TRENDING TOPICS: Celebrity Crime Economy NHS Transport Weather Football

British Airways employee wins legal battle to wear cross at workplace

Written on:January 15, 2024
Add One

David Cameron has welcomed the ECHR judgement on Nadia Eweida’s right to wear a cross at her workplace at British Airways

An employee of British Airways, who had asserted that she suffered discrimination in the workplace because of her Christianity, has triumphed in a legal battle at the European Court of Human Rights (ECHR). Nadia Eweida dragged the British Airways to the ECHR after she was compelled to quit her job for sporting a Christian cross, which was in violation of British Airways’ dress code for its employees. The employee’s legal victory at the ECHR grants her the right to wear a cross while working for the British Airways.

The Christian employee’s arguments were initially dismissed by a British tribunal and, then, by the British Court of Appeal, followed by the Supreme Court. The tribunal decreed that Nadia Eweida wasn’t a victim of religious discrimination. But the ECHR found merit in her arguments.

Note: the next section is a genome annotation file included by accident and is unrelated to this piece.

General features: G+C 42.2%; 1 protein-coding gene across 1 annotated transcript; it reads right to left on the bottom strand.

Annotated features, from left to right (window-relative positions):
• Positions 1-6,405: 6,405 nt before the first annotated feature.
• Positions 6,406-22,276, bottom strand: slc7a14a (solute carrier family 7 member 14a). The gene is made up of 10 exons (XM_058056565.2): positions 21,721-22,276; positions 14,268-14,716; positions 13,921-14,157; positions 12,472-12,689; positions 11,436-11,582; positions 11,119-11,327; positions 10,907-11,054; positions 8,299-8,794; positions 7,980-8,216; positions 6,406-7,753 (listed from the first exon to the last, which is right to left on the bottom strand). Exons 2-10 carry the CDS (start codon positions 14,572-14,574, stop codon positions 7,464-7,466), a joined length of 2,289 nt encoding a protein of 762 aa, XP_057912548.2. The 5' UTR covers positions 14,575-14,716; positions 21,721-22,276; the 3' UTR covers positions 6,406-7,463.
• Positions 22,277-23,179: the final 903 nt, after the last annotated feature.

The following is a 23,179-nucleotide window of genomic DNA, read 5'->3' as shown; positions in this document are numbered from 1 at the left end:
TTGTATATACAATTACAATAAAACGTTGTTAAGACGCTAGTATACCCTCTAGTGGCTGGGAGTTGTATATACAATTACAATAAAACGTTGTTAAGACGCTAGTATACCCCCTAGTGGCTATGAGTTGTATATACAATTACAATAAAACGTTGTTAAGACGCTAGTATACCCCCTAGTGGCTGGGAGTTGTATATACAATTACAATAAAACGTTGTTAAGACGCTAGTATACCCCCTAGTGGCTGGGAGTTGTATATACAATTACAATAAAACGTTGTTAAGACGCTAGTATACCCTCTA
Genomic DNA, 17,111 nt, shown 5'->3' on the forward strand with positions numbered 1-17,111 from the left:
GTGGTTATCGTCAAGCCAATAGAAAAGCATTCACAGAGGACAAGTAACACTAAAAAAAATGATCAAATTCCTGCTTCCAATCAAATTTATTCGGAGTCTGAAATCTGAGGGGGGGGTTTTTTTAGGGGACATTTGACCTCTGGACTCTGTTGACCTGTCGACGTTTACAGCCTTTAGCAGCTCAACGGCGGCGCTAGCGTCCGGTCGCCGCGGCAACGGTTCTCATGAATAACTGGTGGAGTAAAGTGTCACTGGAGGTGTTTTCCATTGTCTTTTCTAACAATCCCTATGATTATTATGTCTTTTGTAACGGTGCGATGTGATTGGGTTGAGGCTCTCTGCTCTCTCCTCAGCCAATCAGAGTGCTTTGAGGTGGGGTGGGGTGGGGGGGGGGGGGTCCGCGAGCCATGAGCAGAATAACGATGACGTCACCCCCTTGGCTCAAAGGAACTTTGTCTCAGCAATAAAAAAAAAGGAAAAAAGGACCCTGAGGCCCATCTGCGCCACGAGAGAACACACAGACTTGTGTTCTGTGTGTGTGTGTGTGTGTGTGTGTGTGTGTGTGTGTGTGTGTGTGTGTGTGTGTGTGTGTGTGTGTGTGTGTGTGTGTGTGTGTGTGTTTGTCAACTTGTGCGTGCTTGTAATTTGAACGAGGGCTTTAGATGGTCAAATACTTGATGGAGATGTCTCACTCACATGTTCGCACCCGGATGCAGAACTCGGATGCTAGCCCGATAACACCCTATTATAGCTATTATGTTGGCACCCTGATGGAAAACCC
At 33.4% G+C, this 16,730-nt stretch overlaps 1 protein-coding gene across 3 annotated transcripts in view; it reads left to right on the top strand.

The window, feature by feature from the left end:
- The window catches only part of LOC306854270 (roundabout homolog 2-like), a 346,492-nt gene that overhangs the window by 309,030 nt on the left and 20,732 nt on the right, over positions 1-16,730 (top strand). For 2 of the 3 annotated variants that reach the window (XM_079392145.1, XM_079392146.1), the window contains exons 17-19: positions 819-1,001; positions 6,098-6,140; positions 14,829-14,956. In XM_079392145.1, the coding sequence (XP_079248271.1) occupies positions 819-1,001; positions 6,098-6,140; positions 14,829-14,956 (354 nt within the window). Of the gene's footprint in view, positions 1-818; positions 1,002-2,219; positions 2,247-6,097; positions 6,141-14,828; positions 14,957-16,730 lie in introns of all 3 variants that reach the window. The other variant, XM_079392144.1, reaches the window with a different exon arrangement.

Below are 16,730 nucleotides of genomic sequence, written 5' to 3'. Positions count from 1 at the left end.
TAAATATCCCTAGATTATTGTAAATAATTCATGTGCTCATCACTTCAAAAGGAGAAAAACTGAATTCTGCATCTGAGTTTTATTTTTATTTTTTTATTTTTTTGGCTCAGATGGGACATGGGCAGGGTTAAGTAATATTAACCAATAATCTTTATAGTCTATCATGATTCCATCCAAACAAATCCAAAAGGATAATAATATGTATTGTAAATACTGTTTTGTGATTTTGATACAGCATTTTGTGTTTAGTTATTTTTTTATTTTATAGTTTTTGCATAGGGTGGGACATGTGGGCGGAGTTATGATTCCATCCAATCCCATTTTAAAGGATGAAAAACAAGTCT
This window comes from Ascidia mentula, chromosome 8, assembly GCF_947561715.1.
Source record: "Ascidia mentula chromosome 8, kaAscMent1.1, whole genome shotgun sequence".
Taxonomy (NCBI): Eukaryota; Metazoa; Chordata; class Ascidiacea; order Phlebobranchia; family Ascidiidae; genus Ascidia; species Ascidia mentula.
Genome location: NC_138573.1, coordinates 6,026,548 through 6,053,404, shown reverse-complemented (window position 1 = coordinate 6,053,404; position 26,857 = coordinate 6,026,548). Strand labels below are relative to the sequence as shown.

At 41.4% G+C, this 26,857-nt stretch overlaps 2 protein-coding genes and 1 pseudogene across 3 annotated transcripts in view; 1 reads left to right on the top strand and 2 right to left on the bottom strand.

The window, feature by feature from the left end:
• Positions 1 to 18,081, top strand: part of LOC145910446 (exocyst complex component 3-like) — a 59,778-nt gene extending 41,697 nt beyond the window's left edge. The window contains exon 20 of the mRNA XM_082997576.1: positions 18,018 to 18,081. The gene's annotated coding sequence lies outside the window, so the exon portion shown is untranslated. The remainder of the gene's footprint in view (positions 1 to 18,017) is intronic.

Nadia Eweida, hailing from Twickenham, was transported home in September 2006 by British Airways for wearing a small silvery cross on a chain around her neck, which she wore as a personal expression of her religion. Nadia Eweida returned to work for the British Airways in customer services in February 2007 at Heathrow Airport’s Terminal 5. This was after the British Airways altered its uniform policy on visible items of jewellery. But she continued with her fight in the ECHR to attain a legal triumph.

The ECHR judgement said a just balance wasn’t struck between Nadia Eweida’s desire to show her religious belief and British Airways’ wish to demonstrate a certain corporate image. The ECHR judgement remarked that Nadia Eweida’s cross was discreet and cannot have undermined her professional appearance. Governmental lawyers voiced that Eweida’s right against religious discrimination and her right to freedom of religion and conscience were safeguarded only in private. But the ECHR declared, by 5-2 votes, that Article 9 (freedom of religion) of the European Convention on Human Rights had been violated in Eweida’s case.

Nadia Eweida’s victory in the ‘cross case’ at the ECHR has been greeted by PM David Cameron, who tweeted that he is delighted that the principle of wearing religious symbols at work has been preserved by the ECHR.

Win a tastecard membership – 50% off your bill for a whole year!

Leave a Comment

Your email address will not be published. Required fields are marked *

You may use these HTML tags and attributes: <a href="" title=""> <abbr title=""> <acronym title=""> <b> <blockquote cite=""> <cite> <code> <del datetime=""> <em> <i> <q cite=""> <strike> <strong>